We have come across scenarios where the employer either is not aware whether a certificate exists, or the certificate has been completed by the scheme administrator or benefit consultant and the employer does not hold a copy. In other cases, we have seen that a copy of the certificate is on file but is unsigned and a signed copy cannot be located.
The responsibility to complete the certificate rests with the employer or someone authorised by the employer to give it. This could well include a third party acting on the employer's behalf such as a benefit consultant. While the certificate does not need to be sent to the Pension Regulator, the employer is under an obligation to retain the certificate for up to six years after the end of the certification period in case the Pensions Regulator requires it for inspection. Employers should also note guidance from DWP that a certificate must be signed by either the employer or the authorised person to be valid.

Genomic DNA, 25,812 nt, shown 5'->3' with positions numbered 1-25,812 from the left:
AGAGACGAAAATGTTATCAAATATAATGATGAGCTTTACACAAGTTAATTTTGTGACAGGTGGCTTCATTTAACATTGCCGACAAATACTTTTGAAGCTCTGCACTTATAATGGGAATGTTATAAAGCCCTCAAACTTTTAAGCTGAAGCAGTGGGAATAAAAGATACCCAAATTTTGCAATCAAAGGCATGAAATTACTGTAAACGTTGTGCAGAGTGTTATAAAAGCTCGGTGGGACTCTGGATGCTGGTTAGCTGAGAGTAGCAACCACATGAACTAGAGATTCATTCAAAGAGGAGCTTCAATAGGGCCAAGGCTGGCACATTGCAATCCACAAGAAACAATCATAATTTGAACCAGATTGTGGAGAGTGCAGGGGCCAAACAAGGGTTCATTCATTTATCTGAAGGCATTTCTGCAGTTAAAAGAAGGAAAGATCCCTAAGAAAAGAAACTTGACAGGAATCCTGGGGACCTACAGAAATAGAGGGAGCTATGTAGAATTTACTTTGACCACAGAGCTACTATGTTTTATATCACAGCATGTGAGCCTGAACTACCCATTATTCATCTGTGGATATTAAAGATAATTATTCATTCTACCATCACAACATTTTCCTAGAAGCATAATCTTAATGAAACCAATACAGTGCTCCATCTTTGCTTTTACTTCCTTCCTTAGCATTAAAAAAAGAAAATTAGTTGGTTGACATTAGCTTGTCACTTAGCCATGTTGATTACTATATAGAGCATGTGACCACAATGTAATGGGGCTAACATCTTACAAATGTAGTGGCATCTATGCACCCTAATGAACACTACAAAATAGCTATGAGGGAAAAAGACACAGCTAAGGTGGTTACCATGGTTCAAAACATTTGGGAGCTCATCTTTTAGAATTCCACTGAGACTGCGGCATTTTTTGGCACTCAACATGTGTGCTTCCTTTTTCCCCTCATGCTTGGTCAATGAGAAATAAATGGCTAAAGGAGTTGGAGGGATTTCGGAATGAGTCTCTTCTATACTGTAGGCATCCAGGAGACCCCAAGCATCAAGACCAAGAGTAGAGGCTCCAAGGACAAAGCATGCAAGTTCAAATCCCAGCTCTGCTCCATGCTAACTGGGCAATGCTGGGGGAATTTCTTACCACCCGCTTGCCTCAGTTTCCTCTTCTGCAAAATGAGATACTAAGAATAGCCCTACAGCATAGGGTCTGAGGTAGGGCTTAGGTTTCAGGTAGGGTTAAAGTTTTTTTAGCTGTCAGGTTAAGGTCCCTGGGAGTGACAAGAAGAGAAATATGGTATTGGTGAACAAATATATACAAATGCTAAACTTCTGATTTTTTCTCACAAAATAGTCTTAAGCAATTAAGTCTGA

Where the employer fails to self-certify (or mis-certifies) then any shortfalls in minimum contributions may have to be made good.
Check whether self-certification is required or needs to be renewed, and by when. Ensure you have oversight of any certification processes or that your responsibilities have been delegated. Ensure that the form is correctly signed.
In each of the above cases, the employer's breach of its auto-enrolment obligations creates the risk of enforcement action by the Pensions Regulator not limited to the requirement to make good any unpaid employer contributions, as the Pensions Regulator also has the power to impose fixed and escalating penalties. The Pensions Regulator may in addition require the employer to pay the missed employee contributions and add interest to unpaid contributions at a rate of 4.2% plus the increase in the retail price index. It is possible the Pensions Regulator may view a breach as a technical breach, or it may be a one-off breach, and in that case it could decide to issue an informal warning letter rather than taking stronger enforcement action. The Pensions Regulator's approach will likely depend on the particular circumstances of each case, whether the breach is a one-off and the materiality of the breach.
If you find yourself faced with any of the above scenarios, or if you need help with ensuring compliance more generally, please get in touch with any member of the Taylor Wessing Pensions Team.